July 11th, 2020


9 vs .45

One veteran (now a student) told me he fired three shots into one Iraqi. The guy didn't even go down. He has no faith in the 9mm yet alone the Beretta.
This has dick all to do with the gun or the caliber. It has everything to do with the bullet used. Ball ammo sucks at stopping, with .45 ACP Ball doing better but still not great. A .40 firing ball would likely have the same effect. Further, shot placement trumps all. Three hits does not mean shit, vice three A zone hits. Given his probable training with the M9 and handguns in general, I am willing to bet his hits were not all in the vitals.

The M9 is fine in trained hands with proper ammo. I have owned a 92FS since 98, carried one on two trips to the sand, and had faith in the gun to do what was needed. I had no faith in the bullet. Fortunately, because I owned and practiced with my own, I shot the gun much better than most who rely on Uncles dismal pistol training (no gun/caliber is likely to perform better unless the training changes, period) and I felt confident that I could make the bad ammo work with good center mass hits.

As of yet, there is no magical pistol and/or caliber that will compensate for the shitty pistol training that the military gives to the rank and file. Officers, other than true infantry types tend to avoid petty shit like actually qualifying on the range so their attitude is to be expected. When they actually pull the trigger, they cant hit shit, and they believe that complicated means safer (as in Double Action triggers and Safeties). Given how little attention they actually pay towards pistol training for the troops, in a perverse way, they are correct.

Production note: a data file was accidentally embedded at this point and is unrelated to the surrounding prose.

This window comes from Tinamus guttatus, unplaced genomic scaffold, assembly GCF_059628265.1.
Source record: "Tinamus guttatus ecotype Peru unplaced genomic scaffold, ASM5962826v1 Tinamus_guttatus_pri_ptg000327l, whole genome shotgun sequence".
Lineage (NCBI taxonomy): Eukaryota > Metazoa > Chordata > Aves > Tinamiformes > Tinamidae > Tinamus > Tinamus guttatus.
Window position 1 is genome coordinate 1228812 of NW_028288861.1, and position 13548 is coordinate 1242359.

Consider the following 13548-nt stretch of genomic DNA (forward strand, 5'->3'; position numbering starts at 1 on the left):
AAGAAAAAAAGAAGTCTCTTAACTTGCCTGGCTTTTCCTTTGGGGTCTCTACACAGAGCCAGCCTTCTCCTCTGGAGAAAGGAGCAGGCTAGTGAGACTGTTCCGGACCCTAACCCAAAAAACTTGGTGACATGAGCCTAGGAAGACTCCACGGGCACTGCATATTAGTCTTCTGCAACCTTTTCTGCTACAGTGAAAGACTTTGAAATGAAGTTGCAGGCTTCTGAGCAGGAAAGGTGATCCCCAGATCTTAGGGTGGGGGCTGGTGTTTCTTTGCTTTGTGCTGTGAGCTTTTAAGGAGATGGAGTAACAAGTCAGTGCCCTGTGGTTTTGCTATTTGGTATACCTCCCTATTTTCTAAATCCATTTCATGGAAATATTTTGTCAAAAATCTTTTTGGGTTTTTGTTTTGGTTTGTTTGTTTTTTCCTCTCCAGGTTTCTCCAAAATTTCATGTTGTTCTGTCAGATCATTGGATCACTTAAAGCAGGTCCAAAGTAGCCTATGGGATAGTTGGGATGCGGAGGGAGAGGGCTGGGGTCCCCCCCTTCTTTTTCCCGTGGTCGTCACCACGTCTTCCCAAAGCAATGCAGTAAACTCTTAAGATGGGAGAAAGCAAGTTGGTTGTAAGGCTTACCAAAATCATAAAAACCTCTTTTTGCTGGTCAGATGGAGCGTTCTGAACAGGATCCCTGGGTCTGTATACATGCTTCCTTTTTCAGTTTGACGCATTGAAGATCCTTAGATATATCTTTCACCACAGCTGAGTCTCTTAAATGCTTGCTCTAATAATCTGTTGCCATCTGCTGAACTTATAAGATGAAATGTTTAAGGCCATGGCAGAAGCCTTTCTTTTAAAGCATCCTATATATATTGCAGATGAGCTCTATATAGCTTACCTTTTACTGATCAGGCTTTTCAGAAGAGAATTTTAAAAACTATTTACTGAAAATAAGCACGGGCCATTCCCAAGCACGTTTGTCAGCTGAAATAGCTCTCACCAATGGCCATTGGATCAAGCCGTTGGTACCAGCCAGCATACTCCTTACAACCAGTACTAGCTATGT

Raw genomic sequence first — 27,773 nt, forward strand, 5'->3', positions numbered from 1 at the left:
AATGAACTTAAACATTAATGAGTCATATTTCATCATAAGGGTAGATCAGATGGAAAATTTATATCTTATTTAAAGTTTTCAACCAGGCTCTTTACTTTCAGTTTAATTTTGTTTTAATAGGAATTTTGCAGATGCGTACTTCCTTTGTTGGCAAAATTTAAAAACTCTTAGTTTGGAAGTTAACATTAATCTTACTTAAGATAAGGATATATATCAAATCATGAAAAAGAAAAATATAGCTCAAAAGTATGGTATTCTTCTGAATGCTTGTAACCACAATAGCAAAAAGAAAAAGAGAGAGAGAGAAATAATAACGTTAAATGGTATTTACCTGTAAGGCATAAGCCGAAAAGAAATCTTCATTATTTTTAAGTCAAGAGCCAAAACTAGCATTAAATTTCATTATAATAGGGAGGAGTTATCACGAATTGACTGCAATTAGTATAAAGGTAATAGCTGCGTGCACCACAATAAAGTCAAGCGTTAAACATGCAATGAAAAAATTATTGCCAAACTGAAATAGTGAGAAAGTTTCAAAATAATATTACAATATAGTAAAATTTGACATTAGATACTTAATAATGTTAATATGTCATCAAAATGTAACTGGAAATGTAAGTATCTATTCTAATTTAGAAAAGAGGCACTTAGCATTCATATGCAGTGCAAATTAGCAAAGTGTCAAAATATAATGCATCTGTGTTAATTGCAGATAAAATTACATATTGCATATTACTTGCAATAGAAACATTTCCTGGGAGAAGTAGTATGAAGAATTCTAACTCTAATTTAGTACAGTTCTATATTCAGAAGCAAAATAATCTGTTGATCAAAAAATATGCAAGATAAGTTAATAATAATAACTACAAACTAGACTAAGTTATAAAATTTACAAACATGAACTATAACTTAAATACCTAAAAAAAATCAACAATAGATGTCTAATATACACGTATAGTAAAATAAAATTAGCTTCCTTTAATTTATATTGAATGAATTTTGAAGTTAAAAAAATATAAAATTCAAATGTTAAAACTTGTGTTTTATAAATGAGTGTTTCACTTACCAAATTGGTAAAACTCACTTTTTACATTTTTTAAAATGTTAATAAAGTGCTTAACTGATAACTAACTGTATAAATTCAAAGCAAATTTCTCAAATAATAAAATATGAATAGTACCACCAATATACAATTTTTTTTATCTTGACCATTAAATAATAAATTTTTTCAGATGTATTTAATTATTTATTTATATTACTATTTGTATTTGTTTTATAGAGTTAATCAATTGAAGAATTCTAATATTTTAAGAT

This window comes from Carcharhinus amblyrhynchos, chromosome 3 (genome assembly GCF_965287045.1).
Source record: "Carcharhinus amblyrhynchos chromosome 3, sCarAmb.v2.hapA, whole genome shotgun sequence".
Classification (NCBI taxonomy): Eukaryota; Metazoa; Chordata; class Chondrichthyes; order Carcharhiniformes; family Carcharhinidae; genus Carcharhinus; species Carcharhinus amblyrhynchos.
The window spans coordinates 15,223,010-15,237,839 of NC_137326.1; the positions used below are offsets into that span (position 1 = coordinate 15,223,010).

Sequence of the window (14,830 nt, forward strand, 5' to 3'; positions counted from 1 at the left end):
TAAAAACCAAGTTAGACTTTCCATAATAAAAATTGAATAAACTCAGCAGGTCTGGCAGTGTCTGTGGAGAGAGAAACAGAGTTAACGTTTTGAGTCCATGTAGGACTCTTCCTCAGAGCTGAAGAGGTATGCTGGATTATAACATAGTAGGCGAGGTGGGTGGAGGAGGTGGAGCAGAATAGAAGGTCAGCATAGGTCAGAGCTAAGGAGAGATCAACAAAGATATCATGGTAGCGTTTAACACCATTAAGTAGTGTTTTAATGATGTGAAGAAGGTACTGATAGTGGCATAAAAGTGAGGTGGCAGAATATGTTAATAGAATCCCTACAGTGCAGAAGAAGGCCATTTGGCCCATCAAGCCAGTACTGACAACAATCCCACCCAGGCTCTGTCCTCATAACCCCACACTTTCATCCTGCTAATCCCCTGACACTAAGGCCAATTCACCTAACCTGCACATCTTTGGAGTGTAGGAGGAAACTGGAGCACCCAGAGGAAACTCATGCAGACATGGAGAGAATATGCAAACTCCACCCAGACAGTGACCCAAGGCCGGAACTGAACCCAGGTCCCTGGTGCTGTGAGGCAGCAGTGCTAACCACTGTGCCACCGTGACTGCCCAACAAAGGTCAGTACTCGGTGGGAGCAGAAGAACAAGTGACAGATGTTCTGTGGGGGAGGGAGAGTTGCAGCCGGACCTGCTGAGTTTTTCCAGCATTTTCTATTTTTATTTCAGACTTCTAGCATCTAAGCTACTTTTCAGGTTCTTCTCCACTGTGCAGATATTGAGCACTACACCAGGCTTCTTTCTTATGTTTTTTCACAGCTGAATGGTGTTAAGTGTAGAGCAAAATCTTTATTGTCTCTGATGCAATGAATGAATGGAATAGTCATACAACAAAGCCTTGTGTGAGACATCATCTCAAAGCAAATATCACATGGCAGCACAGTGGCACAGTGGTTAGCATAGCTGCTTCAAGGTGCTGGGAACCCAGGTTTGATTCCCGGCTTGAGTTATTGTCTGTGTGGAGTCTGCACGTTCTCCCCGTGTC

""It's a training problem." While items like sights, etc. can be upgraded, some things can't with the M1911. One of those things is training. Training for safety, training for effectiveness. When we had M1911's, not a month would go buy that we didn't have some guy injured or killed by an ND. They were like the old M151 jeep. You could count on two things showing up in the monthly safety publication "Countermeasures" that the Army had for ground systems. Those were jeep rollovers and .45 ND's that killed or injured someone. Both had more to do with training and leadership than anything else, and both were delt with as technical problems because that's how the Army likes to deal with things. The simple fact is you were not going to get majority of the people that carry pistols to train with them. The Army did worse in pistol training than police departments of the time. I'd bet it still does for most of it's people that carry the things. Here's the extent of pistol training I received in the US Army. I was issued a M1911A1 (Ithaca BTW) as a newly minted 2LT in a USAR Infantry BN as I completed college. I had one 15 minute class on it in ROTC a year prior. That was it. I shot about a box of rounds out of it for qualification once. DONE. I never shot another .45 in the service of my country again. That was the extent of pistol training in the US Army in the mid-80's for most units. I went to AVOBC and flight school. I went to my first unit (1st CAV) and was issued a .38 revolver. I had ZERO training on it. In the three years there I shot it once. I never received any training at all, none, zip, nada, on the .38, how to shoot, anything. I went to the AVOAC and had a 15 minute class on the M9. We qualed on it. They were brand new and shot great. I went to Korea and was issued a .38 revolver. I received no training at all. I shot it once for qual. I went to the 101st at Campbell and we received NIB M9's. We had a couple classes on them, and shot them at least twice a year. I ran the pistol ranges for the BN, as it was easier to do all of the pistol folks at once. I always did a two day range. The first day was a rehearsal, where we'd set up and make sure everything was set for the qual the next day. We would invite anyone int eh BN to come out and shoot that day and everyone that showed up was either a gun nut and could handle a pistol fine already, or needed the practice badly and we would give them individual instruction that bascially you never got in the Army. The BN CDR authorized plenty of extra ammo for this. The difference you see there is leadership. The chain of command in the 101st at the time wanted to train. Much of the rest of the Army didn't.
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